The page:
Several years ago Hilton told us that they thought their program was too valuable, that it didn’t get them anything to be that way, and it’s far better to keep customers on a treadmill having to earn more points. This by the way was still during the Great Recession.
So it should come as no surprise that Hilton is the hotel program that devalued the most in 2013 — and that was after a fall 2009 that a competitor called the most drastic program devaluation in 17 years.
Now, in the name of transparency, they just post hotel redemption category changes to a web page throughout the year instead of actually informing members of changes.
With that in mind, Barbara DeLollis interviews Mark Weinstein of Hilton HiHonors, he’s the Vice President who reports up to Jeff Diskin.
He tells her that Hilton HHonors is up to 41 million members (American Airlines, before merging with US Airways to create the world’s largest loyalty program with in excess of 100 million members, had about 74 million).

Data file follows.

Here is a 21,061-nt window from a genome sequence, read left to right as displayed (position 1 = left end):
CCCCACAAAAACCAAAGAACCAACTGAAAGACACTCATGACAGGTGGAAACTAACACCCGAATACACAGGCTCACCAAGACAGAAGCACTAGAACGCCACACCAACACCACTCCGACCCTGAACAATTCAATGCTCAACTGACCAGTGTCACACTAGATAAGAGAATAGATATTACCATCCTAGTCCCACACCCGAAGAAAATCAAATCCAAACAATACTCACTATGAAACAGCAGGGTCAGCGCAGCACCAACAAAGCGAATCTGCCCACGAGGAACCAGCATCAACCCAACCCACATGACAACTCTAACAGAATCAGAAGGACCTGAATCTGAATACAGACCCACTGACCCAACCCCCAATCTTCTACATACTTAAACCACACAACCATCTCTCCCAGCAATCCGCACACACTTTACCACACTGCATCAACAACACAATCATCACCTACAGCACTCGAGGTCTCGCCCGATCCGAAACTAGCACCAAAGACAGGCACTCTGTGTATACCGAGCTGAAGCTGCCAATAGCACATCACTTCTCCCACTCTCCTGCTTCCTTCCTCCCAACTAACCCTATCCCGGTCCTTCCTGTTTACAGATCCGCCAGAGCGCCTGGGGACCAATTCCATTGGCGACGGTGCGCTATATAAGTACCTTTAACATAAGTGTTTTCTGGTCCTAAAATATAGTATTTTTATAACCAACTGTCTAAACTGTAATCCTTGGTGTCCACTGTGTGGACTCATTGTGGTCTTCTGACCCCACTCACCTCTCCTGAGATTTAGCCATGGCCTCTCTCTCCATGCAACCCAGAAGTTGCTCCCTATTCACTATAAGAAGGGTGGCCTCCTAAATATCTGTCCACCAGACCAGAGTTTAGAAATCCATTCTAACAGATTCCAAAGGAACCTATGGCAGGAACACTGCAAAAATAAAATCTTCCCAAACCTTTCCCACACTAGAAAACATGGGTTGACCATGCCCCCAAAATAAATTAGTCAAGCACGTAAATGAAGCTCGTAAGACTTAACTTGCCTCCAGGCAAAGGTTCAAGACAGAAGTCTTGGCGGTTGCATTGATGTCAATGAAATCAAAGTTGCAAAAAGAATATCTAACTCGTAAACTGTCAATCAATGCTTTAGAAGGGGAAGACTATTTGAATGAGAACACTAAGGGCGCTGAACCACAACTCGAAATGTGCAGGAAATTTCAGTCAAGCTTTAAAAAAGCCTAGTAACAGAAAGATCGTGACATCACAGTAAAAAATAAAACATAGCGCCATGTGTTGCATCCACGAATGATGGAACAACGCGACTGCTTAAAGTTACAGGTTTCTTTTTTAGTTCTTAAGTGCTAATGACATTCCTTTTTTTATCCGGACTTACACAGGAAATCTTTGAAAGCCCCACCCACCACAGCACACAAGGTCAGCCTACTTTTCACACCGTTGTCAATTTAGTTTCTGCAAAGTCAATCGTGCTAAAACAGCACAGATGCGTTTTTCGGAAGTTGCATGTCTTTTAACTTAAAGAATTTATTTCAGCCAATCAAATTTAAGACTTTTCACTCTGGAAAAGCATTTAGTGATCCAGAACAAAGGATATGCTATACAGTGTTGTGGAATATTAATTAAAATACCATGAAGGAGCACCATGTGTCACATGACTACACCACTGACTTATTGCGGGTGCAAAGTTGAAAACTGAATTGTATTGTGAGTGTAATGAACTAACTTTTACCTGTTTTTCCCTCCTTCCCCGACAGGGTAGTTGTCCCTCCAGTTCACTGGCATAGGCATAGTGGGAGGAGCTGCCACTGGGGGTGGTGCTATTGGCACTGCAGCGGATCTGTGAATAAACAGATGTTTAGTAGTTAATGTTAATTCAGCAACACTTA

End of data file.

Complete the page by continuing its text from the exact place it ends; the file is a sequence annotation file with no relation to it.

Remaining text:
And most importantly? When Hilton HHonors raises award redemption prices, members just pay more instead of seeking value.
“When members want to go on vacation, they figure out a destination and then figure out how to pay for it,” he said. “Most members who want to go to Orlando, for instance, make the decision to go and then figure out how to use points. They don’t make decisions based on points themselves.”
I don’t know if that’s true, but I believe that Weinstein and Hilton HHonors believe it’s true. And that shouldn’t make you feel confident in the remaining value of Hilton HHonors points.
Personally I had been confident, perhaps overconfident, thinking that they simply couldn’t have much farther to devalue. But the mindset reflected by that statement gives me pause. I do not have intel on their plans, but I don’t like the way they think.